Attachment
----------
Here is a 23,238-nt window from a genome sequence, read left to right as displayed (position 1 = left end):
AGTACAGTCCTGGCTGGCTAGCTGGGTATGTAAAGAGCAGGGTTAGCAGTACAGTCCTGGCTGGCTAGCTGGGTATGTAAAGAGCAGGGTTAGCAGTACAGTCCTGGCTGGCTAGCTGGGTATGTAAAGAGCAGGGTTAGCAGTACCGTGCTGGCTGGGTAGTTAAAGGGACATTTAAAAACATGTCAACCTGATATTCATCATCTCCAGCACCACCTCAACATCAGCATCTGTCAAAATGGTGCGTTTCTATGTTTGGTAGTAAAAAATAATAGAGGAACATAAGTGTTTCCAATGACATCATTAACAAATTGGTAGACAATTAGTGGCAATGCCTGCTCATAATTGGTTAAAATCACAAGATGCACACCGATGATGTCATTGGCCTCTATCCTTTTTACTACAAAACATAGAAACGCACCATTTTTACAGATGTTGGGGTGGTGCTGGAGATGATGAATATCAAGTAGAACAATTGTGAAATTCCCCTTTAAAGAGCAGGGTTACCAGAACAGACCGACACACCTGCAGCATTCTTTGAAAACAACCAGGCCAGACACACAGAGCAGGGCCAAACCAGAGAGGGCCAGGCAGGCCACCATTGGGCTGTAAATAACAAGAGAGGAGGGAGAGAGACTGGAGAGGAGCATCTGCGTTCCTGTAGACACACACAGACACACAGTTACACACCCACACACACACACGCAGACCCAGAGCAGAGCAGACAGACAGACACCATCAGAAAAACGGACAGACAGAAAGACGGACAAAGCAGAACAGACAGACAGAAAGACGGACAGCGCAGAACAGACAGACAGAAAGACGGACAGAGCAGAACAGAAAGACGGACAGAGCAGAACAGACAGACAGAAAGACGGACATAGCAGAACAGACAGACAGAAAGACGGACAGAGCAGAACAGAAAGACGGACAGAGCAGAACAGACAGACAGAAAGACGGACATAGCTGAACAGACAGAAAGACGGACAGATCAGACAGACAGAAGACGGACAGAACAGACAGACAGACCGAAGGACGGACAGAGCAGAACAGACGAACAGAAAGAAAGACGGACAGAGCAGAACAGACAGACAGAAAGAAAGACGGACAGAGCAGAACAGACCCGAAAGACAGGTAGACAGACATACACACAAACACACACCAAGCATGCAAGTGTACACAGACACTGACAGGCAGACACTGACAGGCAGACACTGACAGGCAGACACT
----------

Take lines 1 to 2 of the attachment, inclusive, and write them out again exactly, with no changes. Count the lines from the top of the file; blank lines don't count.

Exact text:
Here is a 23,238-nt window from a genome sequence, read left to right as displayed (position 1 = left end):
AGTACAGTCCTGGCTGGCTAGCTGGGTATGTAAAGAGCAGGGTTAGCAGTACAGTCCTGGCTGGCTAGCTGGGTATGTAAAGAGCAGGGTTAGCAGTACAGTCCTGGCTGGCTAGCTGGGTATGTAAAGAGCAGGGTTAGCAGTACCGTGCTGGCTGGGTAGTTAAAGGGACATTTAAAAACATGTCAACCTGATATTCATCATCTCCAGCACCACCTCAACATCAGCATCTGTCAAAATGGTGCGTTTCTATGTTTGGTAGTAAAAAATAATAGAGGAACATAAGTGTTTCCAATGACATCATTAACAAATTGGTAGACAATTAGTGGCAATGCCTGCTCATAATTGGTTAAAATCACAAGATGCACACCGATGATGTCATTGGCCTCTATCCTTTTTACTACAAAACATAGAAACGCACCATTTTTACAGATGTTGGGGTGGTGCTGGAGATGATGAATATCAAGTAGAACAATTGTGAAATTCCCCTTTAAAGAGCAGGGTTACCAGAACAGACCGACACACCTGCAGCATTCTTTGAAAACAACCAGGCCAGACACACAGAGCAGGGCCAAACCAGAGAGGGCCAGGCAGGCCACCATTGGGCTGTAAATAACAAGAGAGGAGGGAGAGAGACTGGAGAGGAGCATCTGCGTTCCTGTAGACACACACAGACACACAGTTACACACCCACACACACACACGCAGACCCAGAGCAGAGCAGACAGACAGACACCATCAGAAAAACGGACAGACAGAAAGACGGACAAAGCAGAACAGACAGACAGAAAGACGGACAGCGCAGAACAGACAGACAGAAAGACGGACAGAGCAGAACAGAAAGACGGACAGAGCAGAACAGACAGACAGAAAGACGGACATAGCAGAACAGACAGACAGAAAGACGGACAGAGCAGAACAGAAAGACGGACAGAGCAGAACAGACAGACAGAAAGACGGACATAGCTGAACAGACAGAAAGACGGACAGATCAGACAGACAGAAGACGGACAGAACAGACAGACAGACCGAAGGACGGACAGAGCAGAACAGACGAACAGAAAGAAAGACGGACAGAGCAGAACAGACAGACAGAAAGAAAGACGGACAGAGCAGAACAGACCCGAAAGACAGGTAGACAGACATACACACAAACACACACCAAGCATGCAAGTGTACACAGACACTGACAGGCAGACACTGACAGGCAGACACTGACAGGCAGACACT